Extension@YourService: Is Your Backyard Chicken Proof?

— Written By Leeann Crump and last updated by Nancy Power
en Español / em Português

El inglés es el idioma de control de esta página. En la medida en que haya algún conflicto entre la traducción al inglés y la traducción, el inglés prevalece.

Al hacer clic en el enlace de traducción se activa un servicio de traducción gratuito para convertir la página al español. Al igual que con cualquier traducción por Internet, la conversión no es sensible al contexto y puede que no traduzca el texto en su significado original. NC State Extension no garantiza la exactitud del texto traducido. Por favor, tenga en cuenta que algunas aplicaciones y/o servicios pueden no funcionar como se espera cuando se traducen.


Inglês é o idioma de controle desta página. Na medida que haja algum conflito entre o texto original em Inglês e a tradução, o Inglês prevalece.

Ao clicar no link de tradução, um serviço gratuito de tradução será ativado para converter a página para o Português. Como em qualquer tradução pela internet, a conversão não é sensivel ao contexto e pode não ocorrer a tradução para o significado orginal. O serviço de Extensão da Carolina do Norte (NC State Extension) não garante a exatidão do texto traduzido. Por favor, observe que algumas funções ou serviços podem não funcionar como esperado após a tradução.


English is the controlling language of this page. To the extent there is any conflict between the English text and the translation, English controls.

Clicking on the translation link activates a free translation service to convert the page to Spanish. As with any Internet translation, the conversion is not context-sensitive and may not translate the text to its original meaning. NC State Extension does not guarantee the accuracy of the translated text. Please note that some applications and/or services may not function as expected when translated.

Collapse ▲

Is your backyard chicken-proof? Anyone with small children in their lives probably has taken steps to childproof their home and yards, but if you have a backyard flock, do you know what things should be removed or secured form your birds’ reach?

Most people recognize the obvious things, like making sure birds cannot get into household chemicals like cleaning supplies, fuels and any pesticides stored around the home. Of course, you should always follow label directions when using any pesticide and it is always best to remove all animals and people from a treatment area at least until the application has dried or settled. Pay special attention to any applications of products in small granular forms, such as many fire ant baits, as these are often very attractive to chickens.

Most people often are not aware of many other potential toxic plants and substances that can sicken or kill poultry. There are a number of common plants that are potentially toxic; sometimes it may just be a particular part of the plant such as the leaves or fruit and other times it may be a specific condition such as wilted leaves or frost damage that make the plant toxic.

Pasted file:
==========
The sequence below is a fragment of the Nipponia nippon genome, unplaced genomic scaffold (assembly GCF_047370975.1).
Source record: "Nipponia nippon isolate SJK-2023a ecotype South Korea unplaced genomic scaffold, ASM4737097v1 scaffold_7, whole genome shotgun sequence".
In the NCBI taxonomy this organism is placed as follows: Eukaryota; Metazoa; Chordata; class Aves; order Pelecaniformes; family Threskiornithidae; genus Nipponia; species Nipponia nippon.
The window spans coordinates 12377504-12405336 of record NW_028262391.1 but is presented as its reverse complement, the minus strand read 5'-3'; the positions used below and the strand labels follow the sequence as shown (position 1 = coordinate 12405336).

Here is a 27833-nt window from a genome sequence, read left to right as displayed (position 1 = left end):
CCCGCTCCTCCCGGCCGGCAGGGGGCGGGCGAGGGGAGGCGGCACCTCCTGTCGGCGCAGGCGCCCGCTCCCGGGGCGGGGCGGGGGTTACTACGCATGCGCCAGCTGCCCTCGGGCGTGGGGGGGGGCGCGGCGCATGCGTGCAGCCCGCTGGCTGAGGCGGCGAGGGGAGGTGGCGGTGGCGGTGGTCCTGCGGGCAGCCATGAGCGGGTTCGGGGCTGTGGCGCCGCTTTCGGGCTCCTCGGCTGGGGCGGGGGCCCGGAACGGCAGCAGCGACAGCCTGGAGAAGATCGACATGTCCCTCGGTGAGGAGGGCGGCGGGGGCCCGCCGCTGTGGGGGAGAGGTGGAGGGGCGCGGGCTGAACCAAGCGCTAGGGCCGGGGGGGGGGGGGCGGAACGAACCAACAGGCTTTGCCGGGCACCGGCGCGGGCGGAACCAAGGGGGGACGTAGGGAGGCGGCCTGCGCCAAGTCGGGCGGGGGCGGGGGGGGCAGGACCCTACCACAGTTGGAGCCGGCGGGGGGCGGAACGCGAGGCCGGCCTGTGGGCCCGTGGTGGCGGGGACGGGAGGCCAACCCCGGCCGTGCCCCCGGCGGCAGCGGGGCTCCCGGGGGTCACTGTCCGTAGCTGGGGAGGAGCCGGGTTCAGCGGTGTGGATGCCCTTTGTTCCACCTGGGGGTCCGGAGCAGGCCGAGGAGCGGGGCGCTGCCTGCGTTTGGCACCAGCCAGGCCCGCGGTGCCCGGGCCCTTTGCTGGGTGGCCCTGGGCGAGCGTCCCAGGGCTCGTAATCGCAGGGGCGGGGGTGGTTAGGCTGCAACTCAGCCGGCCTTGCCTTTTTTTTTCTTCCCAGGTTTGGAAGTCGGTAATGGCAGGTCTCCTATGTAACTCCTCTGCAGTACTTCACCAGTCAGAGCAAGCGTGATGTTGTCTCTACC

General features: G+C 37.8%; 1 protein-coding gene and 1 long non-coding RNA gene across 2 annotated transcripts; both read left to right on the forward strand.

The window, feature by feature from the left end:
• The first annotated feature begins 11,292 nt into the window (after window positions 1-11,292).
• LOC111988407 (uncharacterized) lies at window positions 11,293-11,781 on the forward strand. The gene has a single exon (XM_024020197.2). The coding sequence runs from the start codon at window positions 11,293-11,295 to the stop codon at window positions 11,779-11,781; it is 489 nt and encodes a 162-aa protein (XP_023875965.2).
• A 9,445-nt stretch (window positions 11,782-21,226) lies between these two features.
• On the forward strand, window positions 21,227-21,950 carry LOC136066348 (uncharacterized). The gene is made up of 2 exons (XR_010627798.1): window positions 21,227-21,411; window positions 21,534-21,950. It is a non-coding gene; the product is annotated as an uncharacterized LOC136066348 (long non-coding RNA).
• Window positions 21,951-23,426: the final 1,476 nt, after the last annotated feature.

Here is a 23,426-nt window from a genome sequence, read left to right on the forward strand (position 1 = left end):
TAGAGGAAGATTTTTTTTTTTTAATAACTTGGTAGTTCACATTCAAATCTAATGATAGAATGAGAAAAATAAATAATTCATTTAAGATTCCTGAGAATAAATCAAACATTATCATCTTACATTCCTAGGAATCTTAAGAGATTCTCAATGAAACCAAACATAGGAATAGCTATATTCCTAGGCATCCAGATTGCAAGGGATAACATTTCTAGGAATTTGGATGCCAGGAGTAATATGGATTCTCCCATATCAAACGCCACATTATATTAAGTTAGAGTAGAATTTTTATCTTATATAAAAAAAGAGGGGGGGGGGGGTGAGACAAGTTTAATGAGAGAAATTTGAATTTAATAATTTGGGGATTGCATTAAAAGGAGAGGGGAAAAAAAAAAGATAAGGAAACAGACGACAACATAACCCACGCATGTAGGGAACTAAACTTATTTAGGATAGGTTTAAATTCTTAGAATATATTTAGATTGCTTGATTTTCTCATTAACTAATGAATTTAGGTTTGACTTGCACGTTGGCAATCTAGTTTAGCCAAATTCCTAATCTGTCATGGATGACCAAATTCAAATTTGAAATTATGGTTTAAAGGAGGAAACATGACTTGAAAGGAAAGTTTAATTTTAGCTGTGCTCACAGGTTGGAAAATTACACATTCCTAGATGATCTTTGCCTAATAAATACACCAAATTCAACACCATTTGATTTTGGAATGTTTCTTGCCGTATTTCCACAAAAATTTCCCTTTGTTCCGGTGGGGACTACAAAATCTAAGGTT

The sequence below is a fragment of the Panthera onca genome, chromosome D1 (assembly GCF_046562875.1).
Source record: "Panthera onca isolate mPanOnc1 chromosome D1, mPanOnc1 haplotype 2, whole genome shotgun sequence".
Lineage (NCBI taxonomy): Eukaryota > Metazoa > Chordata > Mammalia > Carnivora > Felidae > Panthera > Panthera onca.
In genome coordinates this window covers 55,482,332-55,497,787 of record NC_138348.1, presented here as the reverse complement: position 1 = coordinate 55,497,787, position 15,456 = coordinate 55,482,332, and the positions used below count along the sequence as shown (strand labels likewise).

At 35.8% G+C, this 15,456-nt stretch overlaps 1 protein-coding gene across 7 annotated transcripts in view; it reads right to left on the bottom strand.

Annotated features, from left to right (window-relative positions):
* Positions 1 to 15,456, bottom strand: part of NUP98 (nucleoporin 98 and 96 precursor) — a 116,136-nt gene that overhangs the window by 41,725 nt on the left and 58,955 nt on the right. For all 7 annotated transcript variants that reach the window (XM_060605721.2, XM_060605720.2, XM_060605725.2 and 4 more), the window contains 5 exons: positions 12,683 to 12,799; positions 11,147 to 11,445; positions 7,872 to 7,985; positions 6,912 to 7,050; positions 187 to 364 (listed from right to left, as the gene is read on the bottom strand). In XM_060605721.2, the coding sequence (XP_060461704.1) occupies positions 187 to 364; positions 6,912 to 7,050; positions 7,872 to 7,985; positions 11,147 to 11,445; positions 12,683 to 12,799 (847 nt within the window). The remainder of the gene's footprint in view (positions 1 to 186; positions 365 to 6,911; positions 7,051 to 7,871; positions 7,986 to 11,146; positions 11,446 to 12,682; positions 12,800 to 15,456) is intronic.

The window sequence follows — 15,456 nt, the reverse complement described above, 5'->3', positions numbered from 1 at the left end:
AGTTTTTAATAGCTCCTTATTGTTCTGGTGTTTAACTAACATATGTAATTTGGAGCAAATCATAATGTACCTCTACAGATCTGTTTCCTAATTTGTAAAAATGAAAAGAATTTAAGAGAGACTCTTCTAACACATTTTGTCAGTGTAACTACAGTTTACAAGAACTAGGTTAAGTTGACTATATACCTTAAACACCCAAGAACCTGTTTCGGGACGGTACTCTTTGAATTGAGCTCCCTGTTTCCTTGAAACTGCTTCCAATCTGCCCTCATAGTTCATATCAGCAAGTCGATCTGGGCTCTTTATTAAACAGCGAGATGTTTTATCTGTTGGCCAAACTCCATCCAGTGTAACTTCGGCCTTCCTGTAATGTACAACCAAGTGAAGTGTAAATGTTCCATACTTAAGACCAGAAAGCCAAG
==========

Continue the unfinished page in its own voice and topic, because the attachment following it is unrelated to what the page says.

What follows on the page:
By now you may be paranoid that your chickens are dying as you read this, but there are many factors that go into creating a toxic condition. First, just because a plant is listed as toxic does not mean it is common, and the amount that needs to be consumed may be very high. Often there will be noticeable symptoms in the birds before death and some may simply reduce egg production or growth.

Most chickens that have a ready source of quality feed and water available are not likely to consume a lethal dose of toxic plants, but you should be aware of some of the most common problem plants that occur in North Carolina:

— Black locust leaf

— Parsley plant

— Bladder pod seed

— Pokeberry fruit

— Cassava root

— Rapeseed seed

— Castor bean

— Sickle pod seed

— Corn cockle seed

— Sweet pea seed

— Hemlock seed

— Tannins; all

— Jimsonweed seed

— Tobacco leaf/stem

— Milkweed plant

— Velvet weed seed

— Nightshade fruit

— Vetch seed

— Oak leaf

— Yellow jasmine; all

— Oleander; all

— Yew; all

This is not a complete list of all plants that may be toxic in North Carolina, but it covers some of the most common ones in the Piedmont/Sandhills area. I would encourage everyone to research your particular area and be familiar with the common problem plants around your home.

It is also worth spending a little time identifying any unknown plants in your landscape and pastures to avoid any potential issues with your backyard flock or other animals you may be growing.

In addition to the plants listed, there are some common foodstuffs that can be toxic to chickens as well. Avocados, green potatoes or peelings and chocolate can all have toxic effects on birds and should not be fed to a flock.

If you have questions about how best to care for your backyard flock or need help identifying plants in your range, contact the Richmond County Cooperative Extension Office at richmondces@ncsu.edu or 910-997-8255.

Written By

Leeann Crump, N.C. Cooperative ExtensionLeeann CrumpCounty Extension Administrative Assistant Call Leeann Email Leeann N.C. Cooperative Extension, Richmond County Center
Updated on Jan 14, 2021
Was the information on this page helpful? Yes check No close
Scannable QR Code to Access Electronic Version